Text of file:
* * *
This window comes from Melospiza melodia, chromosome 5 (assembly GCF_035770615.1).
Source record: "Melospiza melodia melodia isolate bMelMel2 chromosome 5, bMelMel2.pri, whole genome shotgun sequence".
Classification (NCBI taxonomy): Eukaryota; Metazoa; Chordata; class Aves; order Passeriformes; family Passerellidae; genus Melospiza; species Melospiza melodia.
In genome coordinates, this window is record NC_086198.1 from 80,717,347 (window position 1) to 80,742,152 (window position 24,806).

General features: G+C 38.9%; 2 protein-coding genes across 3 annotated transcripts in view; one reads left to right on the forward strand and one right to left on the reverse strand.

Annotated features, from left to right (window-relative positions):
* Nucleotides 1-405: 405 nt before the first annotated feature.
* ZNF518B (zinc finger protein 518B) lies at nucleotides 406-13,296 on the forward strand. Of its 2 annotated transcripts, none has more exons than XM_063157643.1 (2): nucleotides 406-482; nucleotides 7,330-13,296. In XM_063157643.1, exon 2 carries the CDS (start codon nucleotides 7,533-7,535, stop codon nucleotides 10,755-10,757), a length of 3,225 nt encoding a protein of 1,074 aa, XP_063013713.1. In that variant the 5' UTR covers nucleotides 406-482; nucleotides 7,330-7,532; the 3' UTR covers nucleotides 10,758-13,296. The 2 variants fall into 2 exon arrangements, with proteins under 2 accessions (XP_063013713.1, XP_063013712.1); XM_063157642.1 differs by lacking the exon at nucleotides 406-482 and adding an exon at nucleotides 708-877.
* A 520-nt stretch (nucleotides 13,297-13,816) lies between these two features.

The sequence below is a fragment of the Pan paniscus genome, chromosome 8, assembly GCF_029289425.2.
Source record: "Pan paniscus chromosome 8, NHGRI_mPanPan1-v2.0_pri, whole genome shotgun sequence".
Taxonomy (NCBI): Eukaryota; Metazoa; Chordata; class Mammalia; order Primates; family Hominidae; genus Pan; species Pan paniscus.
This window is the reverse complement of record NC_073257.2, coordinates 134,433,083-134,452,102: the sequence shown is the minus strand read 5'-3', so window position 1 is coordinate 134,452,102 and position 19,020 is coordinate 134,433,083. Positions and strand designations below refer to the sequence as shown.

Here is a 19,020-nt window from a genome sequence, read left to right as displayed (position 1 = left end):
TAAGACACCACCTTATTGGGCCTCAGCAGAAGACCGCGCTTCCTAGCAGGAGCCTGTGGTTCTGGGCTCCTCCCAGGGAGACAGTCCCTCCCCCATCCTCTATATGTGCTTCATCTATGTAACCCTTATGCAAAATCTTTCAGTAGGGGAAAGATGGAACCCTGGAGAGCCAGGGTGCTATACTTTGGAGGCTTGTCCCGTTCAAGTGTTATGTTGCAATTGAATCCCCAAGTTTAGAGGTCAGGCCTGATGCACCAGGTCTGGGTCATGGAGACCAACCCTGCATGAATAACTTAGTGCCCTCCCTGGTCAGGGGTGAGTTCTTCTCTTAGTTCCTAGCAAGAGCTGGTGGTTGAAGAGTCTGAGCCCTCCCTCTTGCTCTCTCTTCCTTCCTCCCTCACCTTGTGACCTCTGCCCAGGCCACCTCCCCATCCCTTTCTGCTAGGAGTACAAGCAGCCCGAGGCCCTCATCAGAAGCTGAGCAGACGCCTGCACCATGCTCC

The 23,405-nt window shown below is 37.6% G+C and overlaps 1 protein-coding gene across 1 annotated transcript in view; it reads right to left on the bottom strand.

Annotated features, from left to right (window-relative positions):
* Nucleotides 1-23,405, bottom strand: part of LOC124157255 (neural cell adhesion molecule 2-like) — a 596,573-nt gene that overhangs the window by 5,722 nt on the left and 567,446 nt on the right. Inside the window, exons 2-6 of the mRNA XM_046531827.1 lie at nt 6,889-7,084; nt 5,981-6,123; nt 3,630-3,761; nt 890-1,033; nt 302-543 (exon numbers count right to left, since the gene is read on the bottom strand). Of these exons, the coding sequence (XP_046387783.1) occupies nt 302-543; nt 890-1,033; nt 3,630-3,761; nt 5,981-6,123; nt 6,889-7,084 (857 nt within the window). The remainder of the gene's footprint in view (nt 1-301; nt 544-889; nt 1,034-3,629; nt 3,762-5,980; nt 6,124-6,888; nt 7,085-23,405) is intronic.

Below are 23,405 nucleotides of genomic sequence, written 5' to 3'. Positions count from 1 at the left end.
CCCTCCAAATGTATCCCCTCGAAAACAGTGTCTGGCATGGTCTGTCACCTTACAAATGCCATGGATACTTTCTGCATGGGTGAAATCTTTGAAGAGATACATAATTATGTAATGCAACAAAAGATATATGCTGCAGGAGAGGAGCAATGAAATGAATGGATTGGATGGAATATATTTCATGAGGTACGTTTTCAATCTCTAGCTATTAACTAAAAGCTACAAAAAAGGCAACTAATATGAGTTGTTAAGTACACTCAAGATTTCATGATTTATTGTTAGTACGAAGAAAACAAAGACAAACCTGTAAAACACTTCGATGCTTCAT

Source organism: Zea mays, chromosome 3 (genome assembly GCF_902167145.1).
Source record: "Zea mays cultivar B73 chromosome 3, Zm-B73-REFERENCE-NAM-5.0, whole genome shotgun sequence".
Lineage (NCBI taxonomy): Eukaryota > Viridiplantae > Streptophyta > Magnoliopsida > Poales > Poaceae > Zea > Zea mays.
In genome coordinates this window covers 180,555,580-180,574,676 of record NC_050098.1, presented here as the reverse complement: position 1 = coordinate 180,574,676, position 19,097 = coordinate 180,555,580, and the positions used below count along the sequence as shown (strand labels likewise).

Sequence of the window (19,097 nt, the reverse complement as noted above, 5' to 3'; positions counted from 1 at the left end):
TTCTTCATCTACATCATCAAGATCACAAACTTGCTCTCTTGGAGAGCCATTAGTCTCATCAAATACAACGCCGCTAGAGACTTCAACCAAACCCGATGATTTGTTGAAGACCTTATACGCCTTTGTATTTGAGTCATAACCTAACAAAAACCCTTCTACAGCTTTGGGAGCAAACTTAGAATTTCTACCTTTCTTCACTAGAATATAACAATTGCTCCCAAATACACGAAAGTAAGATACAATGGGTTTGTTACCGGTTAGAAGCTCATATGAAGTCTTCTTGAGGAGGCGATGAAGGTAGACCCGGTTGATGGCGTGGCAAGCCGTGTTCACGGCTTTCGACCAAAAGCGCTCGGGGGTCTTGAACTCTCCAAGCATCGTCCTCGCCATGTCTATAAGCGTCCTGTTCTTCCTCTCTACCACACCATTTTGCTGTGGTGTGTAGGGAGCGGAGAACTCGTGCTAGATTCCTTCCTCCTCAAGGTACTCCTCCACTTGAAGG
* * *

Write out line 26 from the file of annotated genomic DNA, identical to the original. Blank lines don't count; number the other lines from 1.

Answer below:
TTCTTCATCTACATCATCAAGATCACAAACTTGCTCTCTTGGAGAGCCATTAGTCTCATCAAATACAACGCCGCTAGAGACTTCAACCAAACCCGATGATTTGTTGAAGACCTTATACGCCTTTGTATTTGAGTCATAACCTAACAAAAACCCTTCTACAGCTTTGGGAGCAAACTTAGAATTTCTACCTTTCTTCACTAGAATATAACAATTGCTCCCAAATACACGAAAGTAAGATACAATGGGTTTGTTACCGGTTAGAAGCTCATATGAAGTCTTCTTGAGGAGGCGATGAAGGTAGACCCGGTTGATGGCGTGGCAAGCCGTGTTCACGGCTTTCGACCAAAAGCGCTCGGGGGTCTTGAACTCTCCAAGCATCGTCCTCGCCATGTCTATAAGCGTCCTGTTCTTCCTCTCTACCACACCATTTTGCTGTGGTGTGTAGGGAGCGGAGAACTCGTGCTAGATTCCTTCCTCCTCAAGGTACTCCTCCACTTGAAGG